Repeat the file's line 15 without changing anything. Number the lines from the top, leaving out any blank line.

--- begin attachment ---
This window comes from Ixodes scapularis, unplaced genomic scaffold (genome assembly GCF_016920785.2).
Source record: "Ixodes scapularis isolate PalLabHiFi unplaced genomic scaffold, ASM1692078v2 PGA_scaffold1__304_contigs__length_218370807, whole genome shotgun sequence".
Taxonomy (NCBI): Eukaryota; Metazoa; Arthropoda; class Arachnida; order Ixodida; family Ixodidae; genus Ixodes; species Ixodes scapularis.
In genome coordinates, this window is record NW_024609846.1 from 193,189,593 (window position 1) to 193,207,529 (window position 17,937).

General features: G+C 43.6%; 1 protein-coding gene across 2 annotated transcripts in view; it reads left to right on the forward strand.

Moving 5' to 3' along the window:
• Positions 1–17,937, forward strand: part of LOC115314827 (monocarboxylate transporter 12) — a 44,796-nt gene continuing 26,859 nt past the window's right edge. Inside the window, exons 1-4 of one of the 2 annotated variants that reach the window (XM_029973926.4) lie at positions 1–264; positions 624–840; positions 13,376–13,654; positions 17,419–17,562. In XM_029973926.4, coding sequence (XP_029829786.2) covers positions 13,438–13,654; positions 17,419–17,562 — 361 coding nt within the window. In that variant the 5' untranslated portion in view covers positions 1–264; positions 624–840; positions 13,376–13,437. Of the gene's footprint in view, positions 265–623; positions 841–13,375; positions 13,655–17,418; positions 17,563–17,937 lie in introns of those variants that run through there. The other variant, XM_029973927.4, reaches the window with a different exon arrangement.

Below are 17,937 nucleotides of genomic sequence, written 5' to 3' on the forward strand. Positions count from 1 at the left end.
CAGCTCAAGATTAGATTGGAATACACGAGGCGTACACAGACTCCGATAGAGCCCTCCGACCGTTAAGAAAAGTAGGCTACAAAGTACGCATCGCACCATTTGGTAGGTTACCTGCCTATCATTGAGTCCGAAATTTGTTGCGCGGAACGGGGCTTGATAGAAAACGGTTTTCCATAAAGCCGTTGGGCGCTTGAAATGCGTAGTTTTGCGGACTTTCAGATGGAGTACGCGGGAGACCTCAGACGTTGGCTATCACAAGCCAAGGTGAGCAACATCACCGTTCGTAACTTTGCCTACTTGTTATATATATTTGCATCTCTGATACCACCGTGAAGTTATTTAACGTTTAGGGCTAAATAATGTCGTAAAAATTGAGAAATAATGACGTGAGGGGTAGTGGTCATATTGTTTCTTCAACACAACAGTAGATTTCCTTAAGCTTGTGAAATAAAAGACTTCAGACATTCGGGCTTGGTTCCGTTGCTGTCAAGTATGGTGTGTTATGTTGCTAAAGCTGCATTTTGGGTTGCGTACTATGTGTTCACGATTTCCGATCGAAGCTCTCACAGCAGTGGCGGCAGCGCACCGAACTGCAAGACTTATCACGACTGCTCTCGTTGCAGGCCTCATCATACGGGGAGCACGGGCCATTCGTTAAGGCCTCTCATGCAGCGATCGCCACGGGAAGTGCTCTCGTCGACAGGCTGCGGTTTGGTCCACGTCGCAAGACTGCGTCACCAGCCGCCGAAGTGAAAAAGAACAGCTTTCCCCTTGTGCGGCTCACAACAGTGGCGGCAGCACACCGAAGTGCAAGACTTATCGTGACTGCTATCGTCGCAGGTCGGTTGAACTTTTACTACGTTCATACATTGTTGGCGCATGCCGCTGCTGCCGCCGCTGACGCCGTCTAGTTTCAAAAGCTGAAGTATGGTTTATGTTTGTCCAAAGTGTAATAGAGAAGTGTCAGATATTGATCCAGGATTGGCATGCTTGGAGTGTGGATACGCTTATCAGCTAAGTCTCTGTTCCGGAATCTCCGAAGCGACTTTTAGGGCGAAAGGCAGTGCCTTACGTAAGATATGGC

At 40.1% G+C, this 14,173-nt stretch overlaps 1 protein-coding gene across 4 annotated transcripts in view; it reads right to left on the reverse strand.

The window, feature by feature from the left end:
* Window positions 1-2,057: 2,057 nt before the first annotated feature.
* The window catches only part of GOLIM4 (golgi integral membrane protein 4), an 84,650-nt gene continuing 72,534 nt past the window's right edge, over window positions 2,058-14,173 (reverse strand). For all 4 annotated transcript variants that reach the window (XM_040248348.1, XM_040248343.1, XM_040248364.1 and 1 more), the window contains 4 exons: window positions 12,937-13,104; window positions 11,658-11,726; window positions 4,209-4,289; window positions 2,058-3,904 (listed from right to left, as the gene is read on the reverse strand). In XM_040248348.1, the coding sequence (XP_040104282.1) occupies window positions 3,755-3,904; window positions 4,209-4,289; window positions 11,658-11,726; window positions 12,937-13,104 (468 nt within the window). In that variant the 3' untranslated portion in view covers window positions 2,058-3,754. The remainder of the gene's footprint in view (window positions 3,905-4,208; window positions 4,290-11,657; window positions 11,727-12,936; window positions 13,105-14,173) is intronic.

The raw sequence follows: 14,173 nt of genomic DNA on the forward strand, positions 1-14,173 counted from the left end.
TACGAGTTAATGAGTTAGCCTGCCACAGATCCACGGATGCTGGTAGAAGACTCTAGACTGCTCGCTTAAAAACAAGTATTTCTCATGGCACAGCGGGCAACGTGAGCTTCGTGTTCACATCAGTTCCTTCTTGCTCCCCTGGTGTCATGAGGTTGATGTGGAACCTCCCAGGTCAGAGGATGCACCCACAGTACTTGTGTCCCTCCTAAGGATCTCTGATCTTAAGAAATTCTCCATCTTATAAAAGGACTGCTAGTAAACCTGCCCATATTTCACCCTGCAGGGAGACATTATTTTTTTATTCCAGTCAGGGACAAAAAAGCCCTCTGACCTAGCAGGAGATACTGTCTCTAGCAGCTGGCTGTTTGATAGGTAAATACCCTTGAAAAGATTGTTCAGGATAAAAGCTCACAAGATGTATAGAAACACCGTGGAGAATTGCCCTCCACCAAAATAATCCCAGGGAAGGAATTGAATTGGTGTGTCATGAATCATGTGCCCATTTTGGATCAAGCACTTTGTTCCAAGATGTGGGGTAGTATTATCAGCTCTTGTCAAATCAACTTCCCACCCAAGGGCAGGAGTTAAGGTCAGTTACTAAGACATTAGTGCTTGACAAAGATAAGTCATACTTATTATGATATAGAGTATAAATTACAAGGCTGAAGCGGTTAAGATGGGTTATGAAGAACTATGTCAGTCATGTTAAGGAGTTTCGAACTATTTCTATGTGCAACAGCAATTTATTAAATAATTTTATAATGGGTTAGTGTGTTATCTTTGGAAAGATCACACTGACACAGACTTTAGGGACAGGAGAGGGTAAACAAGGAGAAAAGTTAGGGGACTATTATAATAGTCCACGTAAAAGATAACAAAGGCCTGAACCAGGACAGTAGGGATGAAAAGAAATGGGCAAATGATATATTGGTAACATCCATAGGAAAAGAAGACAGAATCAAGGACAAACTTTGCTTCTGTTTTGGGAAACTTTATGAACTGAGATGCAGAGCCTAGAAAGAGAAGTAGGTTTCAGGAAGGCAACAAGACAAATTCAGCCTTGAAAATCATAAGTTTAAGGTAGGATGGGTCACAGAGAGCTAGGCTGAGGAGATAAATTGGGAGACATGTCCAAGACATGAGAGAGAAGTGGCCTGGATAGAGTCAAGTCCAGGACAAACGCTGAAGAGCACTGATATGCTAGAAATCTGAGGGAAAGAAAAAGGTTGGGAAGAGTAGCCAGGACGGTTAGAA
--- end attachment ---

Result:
TACGAGTTAATGAGTTAGCCTGCCACAGATCCACGGATGCTGGTAGAAGACTCTAGACTGCTCGCTTAAAAACAAGTATTTCTCATGGCACAGCGGGCAACGTGAGCTTCGTGTTCACATCAGTTCCTTCTTGCTCCCCTGGTGTCATGAGGTTGATGTGGAACCTCCCAGGTCAGAGGATGCACCCACAGTACTTGTGTCCCTCCTAAGGATCTCTGATCTTAAGAAATTCTCCATCTTATAAAAGGACTGCTAGTAAACCTGCCCATATTTCACCCTGCAGGGAGACATTATTTTTTTATTCCAGTCAGGGACAAAAAAGCCCTCTGACCTAGCAGGAGATACTGTCTCTAGCAGCTGGCTGTTTGATAGGTAAATACCCTTGAAAAGATTGTTCAGGATAAAAGCTCACAAGATGTATAGAAACACCGTGGAGAATTGCCCTCCACCAAAATAATCCCAGGGAAGGAATTGAATTGGTGTGTCATGAATCATGTGCCCATTTTGGATCAAGCACTTTGTTCCAAGATGTGGGGTAGTATTATCAGCTCTTGTCAAATCAACTTCCCACCCAAGGGCAGGAGTTAAGGTCAGTTACTAAGACATTAGTGCTTGACAAAGATAAGTCATACTTATTATGATATAGAGTATAAATTACAAGGCTGAAGCGGTTAAGATGGGTTATGAAGAACTATGTCAGTCATGTTAAGGAGTTTCGAACTATTTCTATGTGCAACAGCAATTTATTAAATAATTTTATAATGGGTTAGTGTGTTATCTTTGGAAAGATCACACTGACACAGACTTTAGGGACAGGAGAGGGTAAACAAGGAGAAAAGTTAGGGGACTATTATAATAGTCCACGTAAAAGATAACAAAGGCCTGAACCAGGACAGTAGGGATGAAAAGAAATGGGCAAATGATATATTGGTAACATCCATAGGAAAAGAAGACAGAATCAAGGACAAACTTTGCTTCTGTTTTGGGAAACTTTATGAACTGAGATGCAGAGCCTAGAAAGAGAAGTAGGTTTCAGGAAGGCAACAAGACAAATTCAGCCTTGAAAATCATAAGTTTAAGGTAGGATGGGTCACAGAGAGCTAGGCTGAGGAGATAAATTGGGAGACATGTCCAAGACATGAGAGAGAAGTGGCCTGGATAGAGTCAAGTCCAGGACAAACGCTGAAGAGCACTGATATGCTAGAAATCTGAGGGAAAGAAAAAGGTTGGGAAGAGTAGCCAGGACGGTTAGAA